The Ames Chamber of Commerce has joined business leaders from across the state to request lawmakers sign “common sense” immigration reform at the federal level in an effort to reinvigorate Iowa’s economy.
Recognized as the “Iowa Compact on Immigration,” the compact supports bipartisan immigration policy that “ensures our federal system meets the needs of our employers and labor market.”
The compact requests that Iowa’s immigration policies “reflect and reaffirm our global reputation as a welcoming, hospitable and business-friendly state.”
With 40 signatures total, the compact includes support from Ames and Iowa State leaders such as Dan Culhane, president of the Ames Chamber of Commerce; David Peters, sociologist at Iowa State University; Joydeep Bhattacharya, economist at Iowa State; and Peter Orazem, economist at Iowa State and former city council member.
“This really is an awareness campaign at a minimum,” Culhane said. “I think oftentimes people don’t stop and think that organizations like ours would be strong proponents and advocates for immigration, but we are and we have been for a long time.”
The compact is based off six pillars that the signatories hope federal lawmakers adopt to help guide the immigration discussion. These pillars include: federal responsibility, strengthening the economy and workforce, a common-sense approach, effective enforcement, family and competitive communities.
The initiative was created by New York-based New American Economy, a bipartisan research and advocacy organization. The group has worked previously with the Ames Chamber of Commerce to highlight data that recognizes the impact immigrants have in the community.
For instance, a report by New American Economy suggests that in 2015 when 4,041 international students were enrolled at the university, they supported 1,303 local jobs and contributed $109.6 million to the economy.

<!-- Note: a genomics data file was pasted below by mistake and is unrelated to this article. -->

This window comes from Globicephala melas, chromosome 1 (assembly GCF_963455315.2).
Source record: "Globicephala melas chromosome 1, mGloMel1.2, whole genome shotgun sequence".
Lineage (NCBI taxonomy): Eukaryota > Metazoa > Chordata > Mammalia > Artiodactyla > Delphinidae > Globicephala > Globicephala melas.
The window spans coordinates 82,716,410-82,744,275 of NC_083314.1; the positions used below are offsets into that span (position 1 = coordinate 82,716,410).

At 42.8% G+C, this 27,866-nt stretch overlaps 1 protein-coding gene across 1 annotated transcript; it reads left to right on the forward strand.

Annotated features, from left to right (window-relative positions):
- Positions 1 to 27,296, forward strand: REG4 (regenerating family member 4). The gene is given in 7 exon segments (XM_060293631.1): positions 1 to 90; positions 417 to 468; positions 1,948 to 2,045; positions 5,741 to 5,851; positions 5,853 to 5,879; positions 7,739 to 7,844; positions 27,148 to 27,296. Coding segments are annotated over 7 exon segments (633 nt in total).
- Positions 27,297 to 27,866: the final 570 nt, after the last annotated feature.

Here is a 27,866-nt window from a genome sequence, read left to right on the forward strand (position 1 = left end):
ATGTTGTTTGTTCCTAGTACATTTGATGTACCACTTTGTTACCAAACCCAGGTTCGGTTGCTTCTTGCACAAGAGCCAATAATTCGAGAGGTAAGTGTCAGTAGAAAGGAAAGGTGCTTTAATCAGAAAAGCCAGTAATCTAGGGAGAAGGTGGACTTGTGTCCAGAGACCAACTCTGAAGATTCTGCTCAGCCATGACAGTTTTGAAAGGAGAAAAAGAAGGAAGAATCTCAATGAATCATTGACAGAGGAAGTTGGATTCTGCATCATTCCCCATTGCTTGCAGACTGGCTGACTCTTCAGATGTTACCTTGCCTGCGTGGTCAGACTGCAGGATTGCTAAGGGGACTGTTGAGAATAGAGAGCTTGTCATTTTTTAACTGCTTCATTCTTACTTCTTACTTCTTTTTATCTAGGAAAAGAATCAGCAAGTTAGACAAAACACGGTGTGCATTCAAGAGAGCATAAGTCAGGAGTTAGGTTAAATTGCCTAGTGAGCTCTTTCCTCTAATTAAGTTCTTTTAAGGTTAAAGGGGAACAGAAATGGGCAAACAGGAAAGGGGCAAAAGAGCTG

This unique impact allows Ames to position itself as a leader in immigration reform in the state due to the nature of being a college town that consistently brings in international students, faculty and staff.
“The university is an employer and they need to attract people to work there,” Culhane said. “The more diverse the faculty and employment base is at Iowa State University, the better it represents the students they serve.”
Drew Kamp, director of public policy and business development for the Ames Chamber of Commerce, said after signing the compact an area that they hope to touch on more with lawmakers is the h1b visa process.
“We have actual numbers that show in 2016, there was 230,000 h1b visa applicants for 5,000 possible visas being granted,” Kamp said. “Every year there is always well over double the applicants for the amount they have.”
According to data compiled by the New American Economy — a bipartisan research and advocacy organization — an expansion of the h1b visa program could lead to the creation of 3,200 jobs in Iowa by 2020, Kamp said.
“That’s one that we really look at because there are a lot of companies that need some of that talent and it’s always something that is highly competitive. Like I said, there is always an overage compared to how many they can actually give out,” Kamp said.
As for now, Kamp hopes that the compact will not just highlight Ames’ dedication to immigration, but also build momentum and cohesion throughout the state to push the issue forward to lawmakers.
“It’s not about border security in Ames, Iowa,” Culhane said. “It’s about talent. It’s about enriching our community with diversity.”
Culhane hopes that people recognize that while the chamber focuses on economic and community development, they are also “mindful that this is a high priority for our community and our state and it’s good for our community and state.”